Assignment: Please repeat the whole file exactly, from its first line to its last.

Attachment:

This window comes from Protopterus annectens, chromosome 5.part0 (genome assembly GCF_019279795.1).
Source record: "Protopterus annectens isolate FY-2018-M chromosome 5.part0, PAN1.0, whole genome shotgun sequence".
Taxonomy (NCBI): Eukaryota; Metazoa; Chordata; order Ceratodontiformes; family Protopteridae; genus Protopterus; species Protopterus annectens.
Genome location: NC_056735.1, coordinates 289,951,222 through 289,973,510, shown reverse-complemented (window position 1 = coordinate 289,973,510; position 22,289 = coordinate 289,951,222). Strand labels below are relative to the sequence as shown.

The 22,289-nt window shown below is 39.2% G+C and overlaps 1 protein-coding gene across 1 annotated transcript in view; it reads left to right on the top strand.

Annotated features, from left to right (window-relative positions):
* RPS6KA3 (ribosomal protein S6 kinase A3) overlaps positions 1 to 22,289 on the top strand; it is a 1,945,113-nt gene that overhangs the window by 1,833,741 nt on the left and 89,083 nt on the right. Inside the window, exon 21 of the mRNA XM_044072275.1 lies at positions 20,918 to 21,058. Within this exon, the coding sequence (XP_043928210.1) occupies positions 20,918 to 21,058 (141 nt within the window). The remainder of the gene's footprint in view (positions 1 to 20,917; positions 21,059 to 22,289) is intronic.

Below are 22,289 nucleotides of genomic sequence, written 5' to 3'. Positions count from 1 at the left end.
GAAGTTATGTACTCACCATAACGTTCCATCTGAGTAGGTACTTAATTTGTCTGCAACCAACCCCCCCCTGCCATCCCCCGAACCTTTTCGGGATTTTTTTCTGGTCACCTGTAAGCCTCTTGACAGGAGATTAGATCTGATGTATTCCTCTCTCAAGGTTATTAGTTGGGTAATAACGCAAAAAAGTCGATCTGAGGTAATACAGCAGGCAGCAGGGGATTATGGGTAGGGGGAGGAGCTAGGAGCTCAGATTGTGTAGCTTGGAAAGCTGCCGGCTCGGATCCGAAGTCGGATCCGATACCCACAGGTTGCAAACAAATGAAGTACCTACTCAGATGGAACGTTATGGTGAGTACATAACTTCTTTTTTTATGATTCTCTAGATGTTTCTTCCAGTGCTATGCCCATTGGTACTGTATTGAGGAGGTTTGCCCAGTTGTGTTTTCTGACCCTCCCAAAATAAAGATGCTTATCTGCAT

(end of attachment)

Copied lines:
This window comes from Protopterus annectens, chromosome 5.part0 (genome assembly GCF_019279795.1).
Source record: "Protopterus annectens isolate FY-2018-M chromosome 5.part0, PAN1.0, whole genome shotgun sequence".
Taxonomy (NCBI): Eukaryota; Metazoa; Chordata; order Ceratodontiformes; family Protopteridae; genus Protopterus; species Protopterus annectens.
Genome location: NC_056735.1, coordinates 289,951,222 through 289,973,510, shown reverse-complemented (window position 1 = coordinate 289,973,510; position 22,289 = coordinate 289,951,222). Strand labels below are relative to the sequence as shown.

The 22,289-nt window shown below is 39.2% G+C and overlaps 1 protein-coding gene across 1 annotated transcript in view; it reads left to right on the top strand.

Annotated features, from left to right (window-relative positions):
* RPS6KA3 (ribosomal protein S6 kinase A3) overlaps positions 1 to 22,289 on the top strand; it is a 1,945,113-nt gene that overhangs the window by 1,833,741 nt on the left and 89,083 nt on the right. Inside the window, exon 21 of the mRNA XM_044072275.1 lies at positions 20,918 to 21,058. Within this exon, the coding sequence (XP_043928210.1) occupies positions 20,918 to 21,058 (141 nt within the window). The remainder of the gene's footprint in view (positions 1 to 20,917; positions 21,059 to 22,289) is intronic.

Below are 22,289 nucleotides of genomic sequence, written 5' to 3'. Positions count from 1 at the left end.
GAAGTTATGTACTCACCATAACGTTCCATCTGAGTAGGTACTTAATTTGTCTGCAACCAACCCCCCCCTGCCATCCCCCGAACCTTTTCGGGATTTTTTTCTGGTCACCTGTAAGCCTCTTGACAGGAGATTAGATCTGATGTATTCCTCTCTCAAGGTTATTAGTTGGGTAATAACGCAAAAAAGTCGATCTGAGGTAATACAGCAGGCAGCAGGGGATTATGGGTAGGGGGAGGAGCTAGGAGCTCAGATTGTGTAGCTTGGAAAGCTGCCGGCTCGGATCCGAAGTCGGATCCGATACCCACAGGTTGCAAACAAATGAAGTACCTACTCAGATGGAACGTTATGGTGAGTACATAACTTCTTTTTTTATGATTCTCTAGATGTTTCTTCCAGTGCTATGCCCATTGGTACTGTATTGAGGAGGTTTGCCCAGTTGTGTTTTCTGACCCTCCCAAAATAAAGATGCTTATCTGCAT